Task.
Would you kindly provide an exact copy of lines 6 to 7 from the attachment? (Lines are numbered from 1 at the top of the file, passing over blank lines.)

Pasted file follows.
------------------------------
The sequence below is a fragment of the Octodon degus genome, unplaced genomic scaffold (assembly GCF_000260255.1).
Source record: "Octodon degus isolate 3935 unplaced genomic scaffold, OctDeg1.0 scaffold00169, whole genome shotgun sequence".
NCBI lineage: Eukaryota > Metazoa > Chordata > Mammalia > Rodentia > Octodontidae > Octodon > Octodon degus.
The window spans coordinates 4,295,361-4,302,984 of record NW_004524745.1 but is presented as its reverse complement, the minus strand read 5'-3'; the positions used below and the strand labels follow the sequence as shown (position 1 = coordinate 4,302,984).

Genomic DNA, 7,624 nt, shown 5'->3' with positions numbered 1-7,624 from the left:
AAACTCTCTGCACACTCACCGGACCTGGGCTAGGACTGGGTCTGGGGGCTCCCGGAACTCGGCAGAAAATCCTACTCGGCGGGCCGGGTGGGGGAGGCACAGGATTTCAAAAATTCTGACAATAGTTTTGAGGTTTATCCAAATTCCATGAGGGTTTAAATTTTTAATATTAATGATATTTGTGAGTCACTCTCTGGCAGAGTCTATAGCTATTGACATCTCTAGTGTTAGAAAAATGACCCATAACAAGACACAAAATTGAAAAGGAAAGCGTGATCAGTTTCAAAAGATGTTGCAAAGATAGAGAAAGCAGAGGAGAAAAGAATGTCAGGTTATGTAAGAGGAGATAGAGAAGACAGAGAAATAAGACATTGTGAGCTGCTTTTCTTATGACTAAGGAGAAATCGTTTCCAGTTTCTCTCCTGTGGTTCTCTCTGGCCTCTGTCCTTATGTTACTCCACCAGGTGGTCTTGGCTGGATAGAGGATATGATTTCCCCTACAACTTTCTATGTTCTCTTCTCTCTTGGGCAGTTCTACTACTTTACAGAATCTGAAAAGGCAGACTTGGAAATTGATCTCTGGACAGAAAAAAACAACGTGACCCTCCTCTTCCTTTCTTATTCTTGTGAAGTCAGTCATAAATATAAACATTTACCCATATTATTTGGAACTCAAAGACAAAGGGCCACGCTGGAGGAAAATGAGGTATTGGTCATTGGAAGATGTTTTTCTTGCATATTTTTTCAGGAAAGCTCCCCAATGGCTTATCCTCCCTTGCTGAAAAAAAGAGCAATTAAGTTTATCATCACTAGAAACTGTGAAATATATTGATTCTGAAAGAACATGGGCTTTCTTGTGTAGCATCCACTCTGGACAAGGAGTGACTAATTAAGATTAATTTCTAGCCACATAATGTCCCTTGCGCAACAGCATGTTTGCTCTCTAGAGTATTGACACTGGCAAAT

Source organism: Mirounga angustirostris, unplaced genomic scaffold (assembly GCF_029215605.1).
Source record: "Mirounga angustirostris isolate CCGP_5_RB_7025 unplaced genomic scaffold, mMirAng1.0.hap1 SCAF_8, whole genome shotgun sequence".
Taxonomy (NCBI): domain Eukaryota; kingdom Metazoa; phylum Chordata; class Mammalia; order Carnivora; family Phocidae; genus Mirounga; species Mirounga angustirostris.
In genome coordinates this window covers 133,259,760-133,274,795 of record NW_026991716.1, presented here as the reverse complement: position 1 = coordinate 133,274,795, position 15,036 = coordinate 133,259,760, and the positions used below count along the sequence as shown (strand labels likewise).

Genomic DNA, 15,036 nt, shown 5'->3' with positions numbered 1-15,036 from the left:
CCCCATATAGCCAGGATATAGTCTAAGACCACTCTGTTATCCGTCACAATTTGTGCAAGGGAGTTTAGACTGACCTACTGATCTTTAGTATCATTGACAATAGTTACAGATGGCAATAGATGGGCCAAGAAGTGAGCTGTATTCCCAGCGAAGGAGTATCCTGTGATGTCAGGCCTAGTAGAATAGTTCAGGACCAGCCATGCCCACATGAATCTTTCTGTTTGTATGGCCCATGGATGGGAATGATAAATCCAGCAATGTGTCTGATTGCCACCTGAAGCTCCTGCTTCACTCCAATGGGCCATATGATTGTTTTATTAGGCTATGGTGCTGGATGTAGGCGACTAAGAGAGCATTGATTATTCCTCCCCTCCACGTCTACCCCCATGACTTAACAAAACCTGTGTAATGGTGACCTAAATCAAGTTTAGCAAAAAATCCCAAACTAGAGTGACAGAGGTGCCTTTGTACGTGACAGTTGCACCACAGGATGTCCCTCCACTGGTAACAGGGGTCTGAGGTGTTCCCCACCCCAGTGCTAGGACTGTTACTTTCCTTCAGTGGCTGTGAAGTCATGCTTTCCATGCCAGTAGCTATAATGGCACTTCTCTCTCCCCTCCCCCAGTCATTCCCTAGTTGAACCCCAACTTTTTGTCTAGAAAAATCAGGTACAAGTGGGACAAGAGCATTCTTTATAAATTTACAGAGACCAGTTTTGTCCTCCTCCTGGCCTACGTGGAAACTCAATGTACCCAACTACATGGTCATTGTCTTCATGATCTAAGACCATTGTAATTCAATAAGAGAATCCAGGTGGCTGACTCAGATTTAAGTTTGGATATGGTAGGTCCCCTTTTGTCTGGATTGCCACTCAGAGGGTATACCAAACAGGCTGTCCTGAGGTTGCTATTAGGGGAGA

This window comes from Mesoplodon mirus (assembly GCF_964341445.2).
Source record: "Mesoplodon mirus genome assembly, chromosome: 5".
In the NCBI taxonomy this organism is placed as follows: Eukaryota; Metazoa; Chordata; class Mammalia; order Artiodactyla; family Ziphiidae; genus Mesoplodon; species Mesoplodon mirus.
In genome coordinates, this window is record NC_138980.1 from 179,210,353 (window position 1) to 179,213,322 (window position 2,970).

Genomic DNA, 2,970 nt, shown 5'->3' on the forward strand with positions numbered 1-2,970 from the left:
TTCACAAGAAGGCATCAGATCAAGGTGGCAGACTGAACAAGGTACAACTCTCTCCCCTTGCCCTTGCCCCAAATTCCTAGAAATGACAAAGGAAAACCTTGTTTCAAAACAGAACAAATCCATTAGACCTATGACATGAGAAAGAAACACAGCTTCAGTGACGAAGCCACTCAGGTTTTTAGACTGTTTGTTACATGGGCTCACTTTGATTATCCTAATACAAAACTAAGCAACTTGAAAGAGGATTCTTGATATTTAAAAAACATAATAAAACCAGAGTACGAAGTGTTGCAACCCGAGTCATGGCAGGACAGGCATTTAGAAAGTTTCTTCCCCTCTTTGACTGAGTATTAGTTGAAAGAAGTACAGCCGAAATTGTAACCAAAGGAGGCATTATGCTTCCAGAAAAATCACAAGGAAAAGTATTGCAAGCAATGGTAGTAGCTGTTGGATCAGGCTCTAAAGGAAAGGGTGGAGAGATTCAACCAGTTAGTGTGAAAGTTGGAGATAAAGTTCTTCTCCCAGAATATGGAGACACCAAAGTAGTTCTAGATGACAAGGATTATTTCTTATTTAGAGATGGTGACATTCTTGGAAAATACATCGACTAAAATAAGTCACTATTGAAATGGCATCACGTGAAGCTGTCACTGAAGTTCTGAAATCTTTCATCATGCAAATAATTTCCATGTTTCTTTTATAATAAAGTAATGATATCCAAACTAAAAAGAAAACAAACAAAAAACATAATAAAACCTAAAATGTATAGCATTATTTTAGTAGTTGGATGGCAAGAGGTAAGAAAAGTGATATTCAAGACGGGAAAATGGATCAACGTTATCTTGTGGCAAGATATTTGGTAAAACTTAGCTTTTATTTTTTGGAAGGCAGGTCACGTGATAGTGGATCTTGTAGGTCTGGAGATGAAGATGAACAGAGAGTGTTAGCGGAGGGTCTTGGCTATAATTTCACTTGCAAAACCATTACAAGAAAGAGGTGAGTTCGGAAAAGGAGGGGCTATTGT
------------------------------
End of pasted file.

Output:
AAACTCTCTGCACACTCACCGGACCTGGGCTAGGACTGGGTCTGGGGGCTCCCGGAACTCGGCAGAAAATCCTACTCGGCGGGCCGGGTGGGGGAGGCACAGGATTTCAAAAATTCTGACAATAGTTTTGAGGTTTATCCAAATTCCATGAGGGTTTAAATTTTTAATATTAATGATATTTGTGAGTCACTCTCTGGCAGAGTCTATAGCTATTGACATCTCTAGTGTTAGAAAAATGACCCATAACAAGACACAAAATTGAAAAGGAAAGCGTGATCAGTTTCAAAAGATGTTGCAAAGATAGAGAAAGCAGAGGAGAAAAGAATGTCAGGTTATGTAAGAGGAGATAGAGAAGACAGAGAAATAAGACATTGTGAGCTGCTTTTCTTATGACTAAGGAGAAATCGTTTCCAGTTTCTCTCCTGTGGTTCTCTCTGGCCTCTGTCCTTATGTTACTCCACCAGGTGGTCTTGGCTGGATAGAGGATATGATTTCCCCTACAACTTTCTATGTTCTCTTCTCTCTTGGGCAGTTCTACTACTTTACAGAATCTGAAAAGGCAGACTTGGAAATTGATCTCTGGACAGAAAAAAACAACGTGACCCTCCTCTTCCTTTCTTATTCTTGTGAAGTCAGTCATAAATATAAACATTTACCCATATTATTTGGAACTCAAAGACAAAGGGCCACGCTGGAGGAAAATGAGGTATTGGTCATTGGAAGATGTTTTTCTTGCATATTTTTTCAGGAAAGCTCCCCAATGGCTTATCCTCCCTTGCTGAAAAAAAGAGCAATTAAGTTTATCATCACTAGAAACTGTGAAATATATTGATTCTGAAAGAACATGGGCTTTCTTGTGTAGCATCCACTCTGGACAAGGAGTGACTAATTAAGATTAATTTCTAGCCACATAATGTCCCTTGCGCAACAGCATGTTTGCTCTCTAGAGTATTGACACTGGCAAAT

Source organism: Mirounga angustirostris, unplaced genomic scaffold (assembly GCF_029215605.1).